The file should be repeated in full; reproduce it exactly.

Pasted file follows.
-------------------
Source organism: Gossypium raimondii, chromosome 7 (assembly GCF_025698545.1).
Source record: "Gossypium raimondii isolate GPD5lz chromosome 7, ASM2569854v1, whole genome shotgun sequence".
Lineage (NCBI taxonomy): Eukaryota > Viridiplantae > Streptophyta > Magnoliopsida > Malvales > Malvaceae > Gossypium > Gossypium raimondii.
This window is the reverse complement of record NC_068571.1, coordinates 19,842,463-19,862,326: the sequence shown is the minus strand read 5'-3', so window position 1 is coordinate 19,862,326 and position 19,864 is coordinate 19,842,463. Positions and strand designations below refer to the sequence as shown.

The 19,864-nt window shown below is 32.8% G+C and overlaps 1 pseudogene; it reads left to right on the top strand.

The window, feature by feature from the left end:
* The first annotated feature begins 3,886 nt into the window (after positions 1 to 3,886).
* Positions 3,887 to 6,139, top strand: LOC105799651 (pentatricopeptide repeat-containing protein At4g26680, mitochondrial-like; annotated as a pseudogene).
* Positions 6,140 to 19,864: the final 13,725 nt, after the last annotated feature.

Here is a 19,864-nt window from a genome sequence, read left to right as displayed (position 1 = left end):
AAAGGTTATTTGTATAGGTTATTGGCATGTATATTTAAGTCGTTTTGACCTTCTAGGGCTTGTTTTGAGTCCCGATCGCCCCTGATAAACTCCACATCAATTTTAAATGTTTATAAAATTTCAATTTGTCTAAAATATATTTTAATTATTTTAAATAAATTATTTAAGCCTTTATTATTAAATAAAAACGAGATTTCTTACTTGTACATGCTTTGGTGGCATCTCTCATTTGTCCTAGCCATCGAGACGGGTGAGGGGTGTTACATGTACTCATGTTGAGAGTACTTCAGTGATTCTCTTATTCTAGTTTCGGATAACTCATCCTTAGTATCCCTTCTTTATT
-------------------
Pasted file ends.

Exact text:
Source organism: Gossypium raimondii, chromosome 7 (assembly GCF_025698545.1).
Source record: "Gossypium raimondii isolate GPD5lz chromosome 7, ASM2569854v1, whole genome shotgun sequence".
Lineage (NCBI taxonomy): Eukaryota > Viridiplantae > Streptophyta > Magnoliopsida > Malvales > Malvaceae > Gossypium > Gossypium raimondii.
This window is the reverse complement of record NC_068571.1, coordinates 19,842,463-19,862,326: the sequence shown is the minus strand read 5'-3', so window position 1 is coordinate 19,862,326 and position 19,864 is coordinate 19,842,463. Positions and strand designations below refer to the sequence as shown.

The 19,864-nt window shown below is 32.8% G+C and overlaps 1 pseudogene; it reads left to right on the top strand.

The window, feature by feature from the left end:
* The first annotated feature begins 3,886 nt into the window (after positions 1 to 3,886).
* Positions 3,887 to 6,139, top strand: LOC105799651 (pentatricopeptide repeat-containing protein At4g26680, mitochondrial-like; annotated as a pseudogene).
* Positions 6,140 to 19,864: the final 13,725 nt, after the last annotated feature.

Here is a 19,864-nt window from a genome sequence, read left to right as displayed (position 1 = left end):
AAAGGTTATTTGTATAGGTTATTGGCATGTATATTTAAGTCGTTTTGACCTTCTAGGGCTTGTTTTGAGTCCCGATCGCCCCTGATAAACTCCACATCAATTTTAAATGTTTATAAAATTTCAATTTGTCTAAAATATATTTTAATTATTTTAAATAAATTATTTAAGCCTTTATTATTAAATAAAAACGAGATTTCTTACTTGTACATGCTTTGGTGGCATCTCTCATTTGTCCTAGCCATCGAGACGGGTGAGGGGTGTTACATGTACTCATGTTGAGAGTACTTCAGTGATTCTCTTATTCTAGTTTCGGATAACTCATCCTTAGTATCCCTTCTTTATT